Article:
We’re big fans of the automatic powering on and off the Monster Purity Pro features, and it means that you’ll be able to fold the cans to a compact state to switch the battery off, but open them up ready for use to switch them on automatically. It’s nice not needing to fiddle with extra buttons, and this is one layer of design we’re very much into.
The remote functions on the headset are all easy to get our head around – literally, since they wrap around your head.
Volume rocker on the right side of the headband while pause, play, next, and last track sit on the left, and these combinations aren’t just easy to remember, they also are marked on the actual buttons, something some of the newer earphones don’t often do, useful if you ever forget which side does what, or even what pair you’re wearing today.
While our headphones were yellow – a colour we liked more in headphones more than we expected – there are three other colours, with red, black, and white to choose from.
All of these are one single colour, and while that might not sound as flashy as the Beats by Dre headphone designs out there, it’s the simple mono-colour design that makes these quite eye catching, because once you see them, they won’t leave your view.
That big flashy streak of colour is one thing Monster hopes to get across with this design, but it’s not the only thing, as the long-life battery makes itself known here, too.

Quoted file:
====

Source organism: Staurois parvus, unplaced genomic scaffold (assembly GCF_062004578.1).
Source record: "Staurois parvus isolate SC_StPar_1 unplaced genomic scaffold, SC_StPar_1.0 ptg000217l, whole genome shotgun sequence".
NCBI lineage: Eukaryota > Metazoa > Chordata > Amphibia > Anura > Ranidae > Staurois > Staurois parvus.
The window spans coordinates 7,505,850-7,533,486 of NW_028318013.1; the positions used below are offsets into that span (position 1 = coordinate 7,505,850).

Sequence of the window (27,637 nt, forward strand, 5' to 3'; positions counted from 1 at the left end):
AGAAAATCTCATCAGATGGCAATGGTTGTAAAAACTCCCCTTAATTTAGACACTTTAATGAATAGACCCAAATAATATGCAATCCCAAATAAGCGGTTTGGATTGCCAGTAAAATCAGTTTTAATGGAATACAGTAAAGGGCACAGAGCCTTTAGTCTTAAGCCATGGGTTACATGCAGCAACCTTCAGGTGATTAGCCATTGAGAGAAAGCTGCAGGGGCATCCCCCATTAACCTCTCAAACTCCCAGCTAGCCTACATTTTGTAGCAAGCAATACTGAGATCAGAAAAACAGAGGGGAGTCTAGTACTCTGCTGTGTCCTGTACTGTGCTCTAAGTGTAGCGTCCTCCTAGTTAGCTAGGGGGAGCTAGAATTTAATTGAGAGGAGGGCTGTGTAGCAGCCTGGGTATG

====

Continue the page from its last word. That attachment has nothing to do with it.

In this instance, Monster has told everyone that these headphones last around a full day, and that number is to be taken quite literally, with 24 hours of audio possible.
We didn’t jam on for 24 hours straight, but rather tried using them for an hour or two every day, or what basically amounts to travelling to and from work on a regular basis. That regular basis was two weeks, and throughout this time we didn’t have to charge the headphones once. Not once.
That’s at least 22 hours of use, and so we have no problems agreeing with the high performance battery estimates Monster has put out on these pair of headphones.
Once you do run out, you can always opt for using the flat wound cable, though this obviously isn’t as cool as the freedom of wireless audio, nor does it provide the same remote button usage, as these deactivate on most handsets.
That said, it’s nice having a backup option, and it means they’re also able to be cabled when you’re in-flight and aren’t able to take advantage of Bluetooth sound.
One thing that doesn’t appear to be as high class is the performance of the microphone on the Purity Pro’s hands-free. Testing it in the Sydney CBD at night, the person on the other end of the phone made mention that the sound quality was muffled. We tried this feature several time after and it always resulted in the same sub-par performance.
Perhaps the microphone is too far away, or perhaps it’s just not good enough. Whatever the issue is, the microphone is the weakest part of the Purity Pro, which is a shame, since as headphones, they really do rock.
Quality sound isn’t hard to find these days, what with the sheer number of headphones out there, but Nokia’s Monster Purity Pro sure do bring a smattering of stereo sweetness to your senses.
The microphone is the one part of the package that leaves something to be desired, though, so it might be worth pulling your headphones down for a moment and using your smartphone without the microphone whenever you need to make a call, because while the audio is awesome, it’s only with music and movies – and not your own voice – that you’ll want to keep listening.